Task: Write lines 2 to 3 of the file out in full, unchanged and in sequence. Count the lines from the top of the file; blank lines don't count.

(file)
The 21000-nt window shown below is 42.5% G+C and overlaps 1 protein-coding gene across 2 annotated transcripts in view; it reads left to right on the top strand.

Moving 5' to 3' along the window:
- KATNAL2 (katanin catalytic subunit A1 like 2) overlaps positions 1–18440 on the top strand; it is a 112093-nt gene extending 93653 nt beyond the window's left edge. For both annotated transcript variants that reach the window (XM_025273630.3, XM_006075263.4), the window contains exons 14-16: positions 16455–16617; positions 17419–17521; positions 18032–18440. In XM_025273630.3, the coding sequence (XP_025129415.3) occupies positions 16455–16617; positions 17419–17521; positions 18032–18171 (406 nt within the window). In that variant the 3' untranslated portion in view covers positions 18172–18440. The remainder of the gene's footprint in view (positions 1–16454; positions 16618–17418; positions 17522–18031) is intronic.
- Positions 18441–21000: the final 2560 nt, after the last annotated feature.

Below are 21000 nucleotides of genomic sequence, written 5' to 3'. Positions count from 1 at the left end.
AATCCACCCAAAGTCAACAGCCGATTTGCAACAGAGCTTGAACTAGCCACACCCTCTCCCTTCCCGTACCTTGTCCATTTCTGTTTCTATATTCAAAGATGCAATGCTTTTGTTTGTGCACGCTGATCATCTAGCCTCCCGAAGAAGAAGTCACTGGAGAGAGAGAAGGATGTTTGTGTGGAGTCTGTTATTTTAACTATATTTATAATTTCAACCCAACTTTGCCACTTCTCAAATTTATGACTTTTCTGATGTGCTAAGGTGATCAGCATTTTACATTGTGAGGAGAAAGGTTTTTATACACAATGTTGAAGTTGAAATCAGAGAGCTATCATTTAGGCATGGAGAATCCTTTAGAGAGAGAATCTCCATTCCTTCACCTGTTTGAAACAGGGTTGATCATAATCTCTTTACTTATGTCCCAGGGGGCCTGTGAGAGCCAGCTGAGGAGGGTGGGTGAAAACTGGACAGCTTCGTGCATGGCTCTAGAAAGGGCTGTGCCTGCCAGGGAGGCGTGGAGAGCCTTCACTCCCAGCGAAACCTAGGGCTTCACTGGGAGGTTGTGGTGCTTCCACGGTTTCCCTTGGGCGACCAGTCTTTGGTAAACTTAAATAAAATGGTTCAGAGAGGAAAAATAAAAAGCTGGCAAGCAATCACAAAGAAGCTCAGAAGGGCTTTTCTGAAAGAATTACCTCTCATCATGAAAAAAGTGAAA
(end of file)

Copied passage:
Moving 5' to 3' along the window:
- KATNAL2 (katanin catalytic subunit A1 like 2) overlaps positions 1–18440 on the top strand; it is a 112093-nt gene extending 93653 nt beyond the window's left edge. For both annotated transcript variants that reach the window (XM_025273630.3, XM_006075263.4), the window contains exons 14-16: positions 16455–16617; positions 17419–17521; positions 18032–18440. In XM_025273630.3, the coding sequence (XP_025129415.3) occupies positions 16455–16617; positions 17419–17521; positions 18032–18171 (406 nt within the window). In that variant the 3' untranslated portion in view covers positions 18172–18440. The remainder of the gene's footprint in view (positions 1–16454; positions 16618–17418; positions 17522–18031) is intronic.